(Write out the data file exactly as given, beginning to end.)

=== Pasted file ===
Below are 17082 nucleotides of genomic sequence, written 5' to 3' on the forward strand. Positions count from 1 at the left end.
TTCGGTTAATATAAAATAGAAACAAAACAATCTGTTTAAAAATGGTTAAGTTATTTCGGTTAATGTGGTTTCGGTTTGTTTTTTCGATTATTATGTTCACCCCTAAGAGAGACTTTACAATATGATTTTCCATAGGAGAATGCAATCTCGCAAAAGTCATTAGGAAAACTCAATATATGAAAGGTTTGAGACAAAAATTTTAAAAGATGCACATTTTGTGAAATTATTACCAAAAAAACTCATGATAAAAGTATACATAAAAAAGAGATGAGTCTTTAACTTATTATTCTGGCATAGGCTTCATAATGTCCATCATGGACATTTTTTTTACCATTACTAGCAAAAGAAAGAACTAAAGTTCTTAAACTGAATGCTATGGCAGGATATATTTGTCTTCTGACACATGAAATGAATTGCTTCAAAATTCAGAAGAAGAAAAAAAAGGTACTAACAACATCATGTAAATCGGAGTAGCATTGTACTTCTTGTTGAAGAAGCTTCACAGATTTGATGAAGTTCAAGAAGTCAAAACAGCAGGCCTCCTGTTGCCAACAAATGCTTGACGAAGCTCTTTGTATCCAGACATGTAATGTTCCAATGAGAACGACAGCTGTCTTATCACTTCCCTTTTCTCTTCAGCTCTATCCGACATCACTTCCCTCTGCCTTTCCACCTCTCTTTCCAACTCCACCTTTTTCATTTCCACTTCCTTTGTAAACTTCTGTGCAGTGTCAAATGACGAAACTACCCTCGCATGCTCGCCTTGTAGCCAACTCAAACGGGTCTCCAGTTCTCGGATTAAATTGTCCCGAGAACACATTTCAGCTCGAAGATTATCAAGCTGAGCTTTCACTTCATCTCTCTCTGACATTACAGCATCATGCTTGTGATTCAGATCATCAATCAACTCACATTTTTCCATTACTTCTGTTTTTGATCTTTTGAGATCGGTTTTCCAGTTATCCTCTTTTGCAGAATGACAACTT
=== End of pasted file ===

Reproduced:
Below are 17082 nucleotides of genomic sequence, written 5' to 3' on the forward strand. Positions count from 1 at the left end.
TTCGGTTAATATAAAATAGAAACAAAACAATCTGTTTAAAAATGGTTAAGTTATTTCGGTTAATGTGGTTTCGGTTTGTTTTTTCGATTATTATGTTCACCCCTAAGAGAGACTTTACAATATGATTTTCCATAGGAGAATGCAATCTCGCAAAAGTCATTAGGAAAACTCAATATATGAAAGGTTTGAGACAAAAATTTTAAAAGATGCACATTTTGTGAAATTATTACCAAAAAAACTCATGATAAAAGTATACATAAAAAAGAGATGAGTCTTTAACTTATTATTCTGGCATAGGCTTCATAATGTCCATCATGGACATTTTTTTTACCATTACTAGCAAAAGAAAGAACTAAAGTTCTTAAACTGAATGCTATGGCAGGATATATTTGTCTTCTGACACATGAAATGAATTGCTTCAAAATTCAGAAGAAGAAAAAAAAGGTACTAACAACATCATGTAAATCGGAGTAGCATTGTACTTCTTGTTGAAGAAGCTTCACAGATTTGATGAAGTTCAAGAAGTCAAAACAGCAGGCCTCCTGTTGCCAACAAATGCTTGACGAAGCTCTTTGTATCCAGACATGTAATGTTCCAATGAGAACGACAGCTGTCTTATCACTTCCCTTTTCTCTTCAGCTCTATCCGACATCACTTCCCTCTGCCTTTCCACCTCTCTTTCCAACTCCACCTTTTTCATTTCCACTTCCTTTGTAAACTTCTGTGCAGTGTCAAATGACGAAACTACCCTCGCATGCTCGCCTTGTAGCCAACTCAAACGGGTCTCCAGTTCTCGGATTAAATTGTCCCGAGAACACATTTCAGCTCGAAGATTATCAAGCTGAGCTTTCACTTCATCTCTCTCTGACATTACAGCATCATGCTTGTGATTCAGATCATCAATCAACTCACATTTTTCCATTACTTCTGTTTTTGATCTTTTGAGATCGGTTTTCCAGTTATCCTCTTTTGCAGAATGACAACTT